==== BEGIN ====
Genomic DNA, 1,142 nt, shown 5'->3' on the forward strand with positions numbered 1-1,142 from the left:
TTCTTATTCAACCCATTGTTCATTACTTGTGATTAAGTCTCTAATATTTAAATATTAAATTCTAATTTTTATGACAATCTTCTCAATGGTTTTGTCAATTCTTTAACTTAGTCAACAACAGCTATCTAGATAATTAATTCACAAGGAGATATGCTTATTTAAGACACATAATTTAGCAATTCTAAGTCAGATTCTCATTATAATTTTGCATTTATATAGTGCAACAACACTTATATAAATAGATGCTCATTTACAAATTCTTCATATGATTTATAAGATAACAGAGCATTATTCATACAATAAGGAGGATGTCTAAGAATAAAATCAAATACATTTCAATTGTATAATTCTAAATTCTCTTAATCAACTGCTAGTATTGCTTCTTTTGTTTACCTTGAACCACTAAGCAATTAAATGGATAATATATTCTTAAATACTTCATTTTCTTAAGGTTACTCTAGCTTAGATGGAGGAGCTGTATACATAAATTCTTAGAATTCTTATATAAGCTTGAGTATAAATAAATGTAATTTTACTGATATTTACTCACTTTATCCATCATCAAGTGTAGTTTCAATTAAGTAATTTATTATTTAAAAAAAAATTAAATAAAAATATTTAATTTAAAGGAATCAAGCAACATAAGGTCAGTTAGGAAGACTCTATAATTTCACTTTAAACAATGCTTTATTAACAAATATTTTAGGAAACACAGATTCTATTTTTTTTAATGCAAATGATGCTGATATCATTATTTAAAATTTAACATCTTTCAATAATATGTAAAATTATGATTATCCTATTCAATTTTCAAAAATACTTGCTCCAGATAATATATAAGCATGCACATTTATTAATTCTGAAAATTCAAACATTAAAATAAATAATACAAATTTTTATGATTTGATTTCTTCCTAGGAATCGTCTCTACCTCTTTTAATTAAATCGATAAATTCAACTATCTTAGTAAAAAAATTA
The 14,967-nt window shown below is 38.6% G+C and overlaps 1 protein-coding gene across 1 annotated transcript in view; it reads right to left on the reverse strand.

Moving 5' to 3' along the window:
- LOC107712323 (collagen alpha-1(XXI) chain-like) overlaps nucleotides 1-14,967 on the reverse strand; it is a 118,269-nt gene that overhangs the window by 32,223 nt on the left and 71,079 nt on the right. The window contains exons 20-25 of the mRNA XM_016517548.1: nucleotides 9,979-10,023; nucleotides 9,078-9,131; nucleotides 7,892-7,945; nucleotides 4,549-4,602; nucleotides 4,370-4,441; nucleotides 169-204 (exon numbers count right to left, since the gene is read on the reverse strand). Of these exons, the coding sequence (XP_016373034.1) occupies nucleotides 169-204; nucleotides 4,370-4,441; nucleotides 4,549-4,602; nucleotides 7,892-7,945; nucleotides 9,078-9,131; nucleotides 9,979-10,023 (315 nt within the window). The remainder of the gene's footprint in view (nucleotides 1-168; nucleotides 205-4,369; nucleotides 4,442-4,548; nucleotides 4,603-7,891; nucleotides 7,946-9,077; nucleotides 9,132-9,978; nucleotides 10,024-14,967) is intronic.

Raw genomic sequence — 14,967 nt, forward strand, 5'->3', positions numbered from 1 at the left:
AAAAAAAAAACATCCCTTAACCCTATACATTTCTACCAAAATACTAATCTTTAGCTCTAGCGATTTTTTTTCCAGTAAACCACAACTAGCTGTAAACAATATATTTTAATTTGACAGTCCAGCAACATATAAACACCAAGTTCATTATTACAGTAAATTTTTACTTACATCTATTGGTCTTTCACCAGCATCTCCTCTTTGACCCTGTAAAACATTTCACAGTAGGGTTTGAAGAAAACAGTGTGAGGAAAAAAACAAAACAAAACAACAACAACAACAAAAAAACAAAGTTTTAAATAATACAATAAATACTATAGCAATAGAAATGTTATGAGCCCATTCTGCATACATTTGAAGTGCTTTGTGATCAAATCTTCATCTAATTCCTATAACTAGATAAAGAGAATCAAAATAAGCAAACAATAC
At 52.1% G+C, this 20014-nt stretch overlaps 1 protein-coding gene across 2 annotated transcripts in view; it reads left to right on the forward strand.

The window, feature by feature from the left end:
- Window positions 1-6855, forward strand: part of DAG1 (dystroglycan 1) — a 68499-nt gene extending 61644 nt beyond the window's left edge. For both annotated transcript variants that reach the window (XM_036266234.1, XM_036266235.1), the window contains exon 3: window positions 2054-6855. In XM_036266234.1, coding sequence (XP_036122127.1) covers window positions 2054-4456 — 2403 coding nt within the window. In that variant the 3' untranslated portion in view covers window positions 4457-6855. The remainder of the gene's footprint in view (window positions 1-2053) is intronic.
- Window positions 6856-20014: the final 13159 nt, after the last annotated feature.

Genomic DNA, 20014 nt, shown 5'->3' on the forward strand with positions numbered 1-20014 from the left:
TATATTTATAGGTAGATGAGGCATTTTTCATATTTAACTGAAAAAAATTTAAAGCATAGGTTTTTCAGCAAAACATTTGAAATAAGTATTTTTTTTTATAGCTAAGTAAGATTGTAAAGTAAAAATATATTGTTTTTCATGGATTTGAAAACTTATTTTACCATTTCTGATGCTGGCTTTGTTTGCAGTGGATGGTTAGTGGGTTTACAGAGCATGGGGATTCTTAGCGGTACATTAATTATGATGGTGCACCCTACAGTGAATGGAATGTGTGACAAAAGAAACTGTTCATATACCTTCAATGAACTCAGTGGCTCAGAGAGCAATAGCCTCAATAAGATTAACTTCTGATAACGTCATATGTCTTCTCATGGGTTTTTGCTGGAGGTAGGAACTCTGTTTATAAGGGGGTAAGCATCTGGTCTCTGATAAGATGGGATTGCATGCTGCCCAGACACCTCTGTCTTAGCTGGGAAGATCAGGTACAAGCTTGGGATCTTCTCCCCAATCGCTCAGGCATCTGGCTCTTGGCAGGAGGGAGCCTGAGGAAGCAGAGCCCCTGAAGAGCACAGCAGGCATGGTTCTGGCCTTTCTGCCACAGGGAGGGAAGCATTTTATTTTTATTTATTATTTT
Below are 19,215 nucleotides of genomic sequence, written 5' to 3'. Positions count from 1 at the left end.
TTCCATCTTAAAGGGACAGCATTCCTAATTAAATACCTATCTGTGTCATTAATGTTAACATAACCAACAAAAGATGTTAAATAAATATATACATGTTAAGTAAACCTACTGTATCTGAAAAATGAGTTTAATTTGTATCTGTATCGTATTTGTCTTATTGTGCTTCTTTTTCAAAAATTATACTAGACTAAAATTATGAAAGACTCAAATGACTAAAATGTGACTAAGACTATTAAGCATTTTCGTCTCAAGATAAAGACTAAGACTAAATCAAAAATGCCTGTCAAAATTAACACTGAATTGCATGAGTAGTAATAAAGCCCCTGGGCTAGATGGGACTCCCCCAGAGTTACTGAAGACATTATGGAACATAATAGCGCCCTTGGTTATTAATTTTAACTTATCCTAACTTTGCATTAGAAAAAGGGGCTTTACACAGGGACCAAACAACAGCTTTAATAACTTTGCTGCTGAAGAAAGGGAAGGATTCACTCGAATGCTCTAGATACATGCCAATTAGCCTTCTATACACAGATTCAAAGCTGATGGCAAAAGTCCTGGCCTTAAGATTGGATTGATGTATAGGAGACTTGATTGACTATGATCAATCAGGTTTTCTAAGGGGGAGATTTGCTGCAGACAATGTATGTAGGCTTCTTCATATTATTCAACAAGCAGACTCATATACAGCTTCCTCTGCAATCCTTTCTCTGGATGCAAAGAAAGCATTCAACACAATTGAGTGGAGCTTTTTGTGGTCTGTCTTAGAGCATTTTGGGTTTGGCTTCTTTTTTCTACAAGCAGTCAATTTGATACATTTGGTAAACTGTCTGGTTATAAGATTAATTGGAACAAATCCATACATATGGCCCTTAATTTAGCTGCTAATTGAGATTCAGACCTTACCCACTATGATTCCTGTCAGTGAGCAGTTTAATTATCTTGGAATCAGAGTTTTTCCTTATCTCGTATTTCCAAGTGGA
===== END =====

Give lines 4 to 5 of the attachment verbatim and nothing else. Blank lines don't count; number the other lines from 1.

Moving 5' to 3' along the window:
- LOC107712323 (collagen alpha-1(XXI) chain-like) overlaps nucleotides 1-14,967 on the reverse strand; it is a 118,269-nt gene that overhangs the window by 32,223 nt on the left and 71,079 nt on the right. The window contains exons 20-25 of the mRNA XM_016517548.1: nucleotides 9,979-10,023; nucleotides 9,078-9,131; nucleotides 7,892-7,945; nucleotides 4,549-4,602; nucleotides 4,370-4,441; nucleotides 169-204 (exon numbers count right to left, since the gene is read on the reverse strand). Of these exons, the coding sequence (XP_016373034.1) occupies nucleotides 169-204; nucleotides 4,370-4,441; nucleotides 4,549-4,602; nucleotides 7,892-7,945; nucleotides 9,078-9,131; nucleotides 9,979-10,023 (315 nt within the window). The remainder of the gene's footprint in view (nucleotides 1-168; nucleotides 205-4,369; nucleotides 4,442-4,548; nucleotides 4,603-7,891; nucleotides 7,946-9,077; nucleotides 9,132-9,978; nucleotides 10,024-14,967) is intronic.